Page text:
Distinctions concerning what things are, how we define things, how they appear, and what their appearance tells us about them, are quixotic. In the case of cities, which have long been represented in art, literature, and photographic and electronic media, a second level of complication arises: cities represent themselves. Buildings, plans (both vernacular and grand), and history; marketing for tourism and civic pride; neighborhoods; ethnic, racial, and class identities (among other expressions of style) are ways in which a city produces itself and images of itself simultaneously. Even the theatrical stage with its perspectival backdrop was imported from city streets. Compound these significations, the diverse cluster of popular, cultural, and artistic images that comprise our view of the city with the convergence of disciplines that take cities and the urban process the complex interactions between natural and built environments and social relations that make up the dynamic course of urban history, economics, politics and everyday lives--as their object, add the complexities of film studies, and one has a challenging subject.
For more than ten years, I have been teaching a course titled Urban Images in Film and Media, which introduces students to the intertwined languages of filmic representation and concepts in urbanism. I concentrate on film, but urge students to link, with attention to the demands of each separate technology, what they find to other media, The films I screen in this course do not necessarily illustrate urban problems or even social conditions; narratives, documentary, and alternative films arise from the same systems of representation as the urban environments through which they find their subjects.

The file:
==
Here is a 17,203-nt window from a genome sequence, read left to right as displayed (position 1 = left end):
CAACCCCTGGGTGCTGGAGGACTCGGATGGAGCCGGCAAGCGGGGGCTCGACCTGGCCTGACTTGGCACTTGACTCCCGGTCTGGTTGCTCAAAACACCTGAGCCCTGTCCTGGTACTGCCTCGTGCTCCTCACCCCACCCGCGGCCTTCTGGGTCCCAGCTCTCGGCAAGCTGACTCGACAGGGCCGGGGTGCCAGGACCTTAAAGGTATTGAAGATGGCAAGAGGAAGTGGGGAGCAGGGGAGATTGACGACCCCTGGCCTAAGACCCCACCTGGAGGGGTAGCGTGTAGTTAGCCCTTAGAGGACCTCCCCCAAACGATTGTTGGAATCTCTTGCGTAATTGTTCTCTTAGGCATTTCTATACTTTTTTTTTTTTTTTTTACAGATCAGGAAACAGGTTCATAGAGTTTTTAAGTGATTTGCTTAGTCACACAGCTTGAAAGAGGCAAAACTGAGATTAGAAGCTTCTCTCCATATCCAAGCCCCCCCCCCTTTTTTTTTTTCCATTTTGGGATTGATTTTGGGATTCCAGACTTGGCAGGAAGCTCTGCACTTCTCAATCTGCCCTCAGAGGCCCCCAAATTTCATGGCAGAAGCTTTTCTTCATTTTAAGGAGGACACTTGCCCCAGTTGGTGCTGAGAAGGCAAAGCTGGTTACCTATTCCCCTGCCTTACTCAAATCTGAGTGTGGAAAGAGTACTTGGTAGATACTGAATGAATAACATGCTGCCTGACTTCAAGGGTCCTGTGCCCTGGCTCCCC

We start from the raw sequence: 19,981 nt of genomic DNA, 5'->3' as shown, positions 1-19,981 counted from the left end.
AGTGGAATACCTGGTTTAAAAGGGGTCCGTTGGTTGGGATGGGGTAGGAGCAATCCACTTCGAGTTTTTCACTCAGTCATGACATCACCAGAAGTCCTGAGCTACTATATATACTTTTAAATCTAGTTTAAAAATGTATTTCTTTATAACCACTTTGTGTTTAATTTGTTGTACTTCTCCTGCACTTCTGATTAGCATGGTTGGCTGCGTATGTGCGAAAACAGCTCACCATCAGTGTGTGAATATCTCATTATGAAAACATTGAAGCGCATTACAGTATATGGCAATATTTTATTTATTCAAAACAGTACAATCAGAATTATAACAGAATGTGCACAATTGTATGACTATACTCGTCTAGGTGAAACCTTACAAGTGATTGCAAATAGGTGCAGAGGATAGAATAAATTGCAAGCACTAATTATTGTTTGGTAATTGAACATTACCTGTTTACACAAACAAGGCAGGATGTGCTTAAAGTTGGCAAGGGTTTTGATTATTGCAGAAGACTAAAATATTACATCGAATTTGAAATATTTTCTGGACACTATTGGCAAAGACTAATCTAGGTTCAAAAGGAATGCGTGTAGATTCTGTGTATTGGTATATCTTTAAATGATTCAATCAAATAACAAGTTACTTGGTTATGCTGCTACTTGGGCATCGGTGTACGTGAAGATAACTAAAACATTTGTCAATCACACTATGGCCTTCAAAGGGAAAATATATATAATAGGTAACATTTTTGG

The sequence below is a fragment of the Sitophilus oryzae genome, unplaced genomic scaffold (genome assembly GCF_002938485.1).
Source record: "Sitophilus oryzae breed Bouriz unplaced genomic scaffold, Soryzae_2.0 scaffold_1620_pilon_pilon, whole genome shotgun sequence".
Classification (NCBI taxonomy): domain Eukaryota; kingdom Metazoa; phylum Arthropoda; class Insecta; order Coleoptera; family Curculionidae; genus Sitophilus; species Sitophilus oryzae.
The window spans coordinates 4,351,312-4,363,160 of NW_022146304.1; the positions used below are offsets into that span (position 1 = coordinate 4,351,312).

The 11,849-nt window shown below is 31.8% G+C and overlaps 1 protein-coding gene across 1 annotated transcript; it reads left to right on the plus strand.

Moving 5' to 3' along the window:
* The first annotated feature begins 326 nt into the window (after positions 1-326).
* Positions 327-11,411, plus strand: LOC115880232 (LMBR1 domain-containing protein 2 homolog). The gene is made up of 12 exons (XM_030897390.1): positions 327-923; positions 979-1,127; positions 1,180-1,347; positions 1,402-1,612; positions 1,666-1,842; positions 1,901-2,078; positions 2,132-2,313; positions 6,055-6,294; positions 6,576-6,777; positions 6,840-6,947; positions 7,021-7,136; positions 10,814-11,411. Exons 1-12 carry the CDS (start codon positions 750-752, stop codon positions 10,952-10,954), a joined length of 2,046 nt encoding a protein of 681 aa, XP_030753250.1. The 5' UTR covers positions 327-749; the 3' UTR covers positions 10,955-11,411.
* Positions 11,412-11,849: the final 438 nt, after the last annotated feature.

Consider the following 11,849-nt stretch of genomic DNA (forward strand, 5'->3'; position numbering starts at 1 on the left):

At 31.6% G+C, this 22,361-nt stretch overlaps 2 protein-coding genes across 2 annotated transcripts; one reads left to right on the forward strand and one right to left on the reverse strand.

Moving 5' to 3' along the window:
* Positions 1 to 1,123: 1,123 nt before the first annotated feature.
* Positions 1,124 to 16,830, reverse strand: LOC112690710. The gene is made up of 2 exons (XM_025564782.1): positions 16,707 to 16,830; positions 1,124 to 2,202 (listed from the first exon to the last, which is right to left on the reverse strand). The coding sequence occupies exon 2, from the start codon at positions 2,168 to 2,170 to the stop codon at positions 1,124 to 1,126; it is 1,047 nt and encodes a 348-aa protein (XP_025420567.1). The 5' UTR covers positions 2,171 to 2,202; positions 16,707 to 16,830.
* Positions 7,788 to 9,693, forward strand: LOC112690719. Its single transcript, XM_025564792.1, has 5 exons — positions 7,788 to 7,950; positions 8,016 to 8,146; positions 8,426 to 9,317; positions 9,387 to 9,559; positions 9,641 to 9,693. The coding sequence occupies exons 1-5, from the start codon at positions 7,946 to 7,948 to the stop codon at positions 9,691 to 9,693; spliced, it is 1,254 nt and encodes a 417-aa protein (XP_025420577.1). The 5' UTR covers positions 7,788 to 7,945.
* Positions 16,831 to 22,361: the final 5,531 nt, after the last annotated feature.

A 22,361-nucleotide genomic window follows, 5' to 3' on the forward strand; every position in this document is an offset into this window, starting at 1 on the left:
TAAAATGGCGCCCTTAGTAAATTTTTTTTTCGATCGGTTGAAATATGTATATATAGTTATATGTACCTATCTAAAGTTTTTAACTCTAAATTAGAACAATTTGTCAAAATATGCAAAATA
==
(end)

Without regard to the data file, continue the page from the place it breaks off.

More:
Crime, for instance, is not only ubiquitous in fiction set in cities--it is a complex, often urban, set of interactions determined by geography, economics, identities, behaviors, conditions (among them structural inequities and class conflict), and history. Fiction detailing urban crimes and criminality produce anti-urban attitudes, which in turn affect socioeconomic policies and funding. Students recognize ongoing dialogues and/or fictional subtexts that evoke social conditions, anxieties, and attitudes about cities through categorizing and analyzing recurring images and tropes. They question the mutability and persistence of these images while learning the basic conceptual languages of urban geography. I expect them to be able to use terminology such as built environment, public and private space, urban process, capital accumulation, exclusion, structural violence, immigration, and centripetal and centrifugal movement, as well as to explore what Mike Davis calls the "social perception of threat." (1)
We consider the functions of urban spaces including streets, cafes, underground clubs, transport, offices, parks, rooftops, and districts. Interrogation of images is a primary aspect of media literacy and should include consideration of composition, dynamics, color, aesthetics, and the spatial implications of editing. Camera position, framing, and camera movement--"film style as a formal system" (2)--parallel the dynamic visual field of cities. In his essay "Cinema and the City in History and Theory," Mark Shiel argues:
Formally, the cinema has long had a striking and distinctive ability
to capture and express the spatial complexity, diversity, and social
dynamism of the city through mise-en-scene, location shooting,
lighting, cinematography and editing, while thinkers from Benjamin to
Baudrillard ... have recognized and observed the telling correlations
between the mobility and visual and aural sensations of the city and
the mobility and visual and aural sensations of the cinema. (3)
Students learn that the social production of space--in the movies and on the streets--is a symbolic, aesthetic, and material process.
In the current version of the course, we take the cities of Paris and Los Angeles as our case studies. …